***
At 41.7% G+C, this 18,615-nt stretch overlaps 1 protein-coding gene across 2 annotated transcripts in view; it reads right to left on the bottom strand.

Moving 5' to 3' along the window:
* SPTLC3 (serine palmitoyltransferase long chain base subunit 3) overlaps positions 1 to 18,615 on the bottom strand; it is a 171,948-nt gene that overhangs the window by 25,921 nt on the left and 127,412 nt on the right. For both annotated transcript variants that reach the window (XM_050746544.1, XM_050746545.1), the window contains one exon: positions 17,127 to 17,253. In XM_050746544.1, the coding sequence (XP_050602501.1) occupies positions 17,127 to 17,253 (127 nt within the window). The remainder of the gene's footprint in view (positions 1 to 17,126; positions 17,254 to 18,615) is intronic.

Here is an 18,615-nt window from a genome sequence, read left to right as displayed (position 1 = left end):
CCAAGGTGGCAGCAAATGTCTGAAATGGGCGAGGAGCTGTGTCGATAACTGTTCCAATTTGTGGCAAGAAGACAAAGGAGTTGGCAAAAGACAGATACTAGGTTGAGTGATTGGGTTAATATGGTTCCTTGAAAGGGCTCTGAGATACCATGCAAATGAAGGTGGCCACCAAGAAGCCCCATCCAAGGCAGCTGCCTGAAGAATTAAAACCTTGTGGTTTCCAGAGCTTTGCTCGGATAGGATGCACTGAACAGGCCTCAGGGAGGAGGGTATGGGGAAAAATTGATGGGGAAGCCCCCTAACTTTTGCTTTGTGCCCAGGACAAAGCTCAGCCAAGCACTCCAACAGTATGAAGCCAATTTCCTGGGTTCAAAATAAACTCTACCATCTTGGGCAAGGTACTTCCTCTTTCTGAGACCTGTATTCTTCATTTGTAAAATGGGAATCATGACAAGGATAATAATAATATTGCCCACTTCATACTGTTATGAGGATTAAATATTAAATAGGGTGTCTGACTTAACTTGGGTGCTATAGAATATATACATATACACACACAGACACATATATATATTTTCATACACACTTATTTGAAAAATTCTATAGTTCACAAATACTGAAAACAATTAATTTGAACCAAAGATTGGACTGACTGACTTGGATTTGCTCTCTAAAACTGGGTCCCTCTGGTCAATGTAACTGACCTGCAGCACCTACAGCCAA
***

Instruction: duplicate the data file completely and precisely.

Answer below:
At 41.7% G+C, this 18,615-nt stretch overlaps 1 protein-coding gene across 2 annotated transcripts in view; it reads right to left on the bottom strand.

Moving 5' to 3' along the window:
* SPTLC3 (serine palmitoyltransferase long chain base subunit 3) overlaps positions 1 to 18,615 on the bottom strand; it is a 171,948-nt gene that overhangs the window by 25,921 nt on the left and 127,412 nt on the right. For both annotated transcript variants that reach the window (XM_050746544.1, XM_050746545.1), the window contains one exon: positions 17,127 to 17,253. In XM_050746544.1, the coding sequence (XP_050602501.1) occupies positions 17,127 to 17,253 (127 nt within the window). The remainder of the gene's footprint in view (positions 1 to 17,126; positions 17,254 to 18,615) is intronic.

Here is an 18,615-nt window from a genome sequence, read left to right as displayed (position 1 = left end):
CCAAGGTGGCAGCAAATGTCTGAAATGGGCGAGGAGCTGTGTCGATAACTGTTCCAATTTGTGGCAAGAAGACAAAGGAGTTGGCAAAAGACAGATACTAGGTTGAGTGATTGGGTTAATATGGTTCCTTGAAAGGGCTCTGAGATACCATGCAAATGAAGGTGGCCACCAAGAAGCCCCATCCAAGGCAGCTGCCTGAAGAATTAAAACCTTGTGGTTTCCAGAGCTTTGCTCGGATAGGATGCACTGAACAGGCCTCAGGGAGGAGGGTATGGGGAAAAATTGATGGGGAAGCCCCCTAACTTTTGCTTTGTGCCCAGGACAAAGCTCAGCCAAGCACTCCAACAGTATGAAGCCAATTTCCTGGGTTCAAAATAAACTCTACCATCTTGGGCAAGGTACTTCCTCTTTCTGAGACCTGTATTCTTCATTTGTAAAATGGGAATCATGACAAGGATAATAATAATATTGCCCACTTCATACTGTTATGAGGATTAAATATTAAATAGGGTGTCTGACTTAACTTGGGTGCTATAGAATATATACATATACACACACAGACACATATATATATTTTCATACACACTTATTTGAAAAATTCTATAGTTCACAAATACTGAAAACAATTAATTTGAACCAAAGATTGGACTGACTGACTTGGATTTGCTCTCTAAAACTGGGTCCCTCTGGTCAATGTAACTGACCTGCAGCACCTACAGCCAA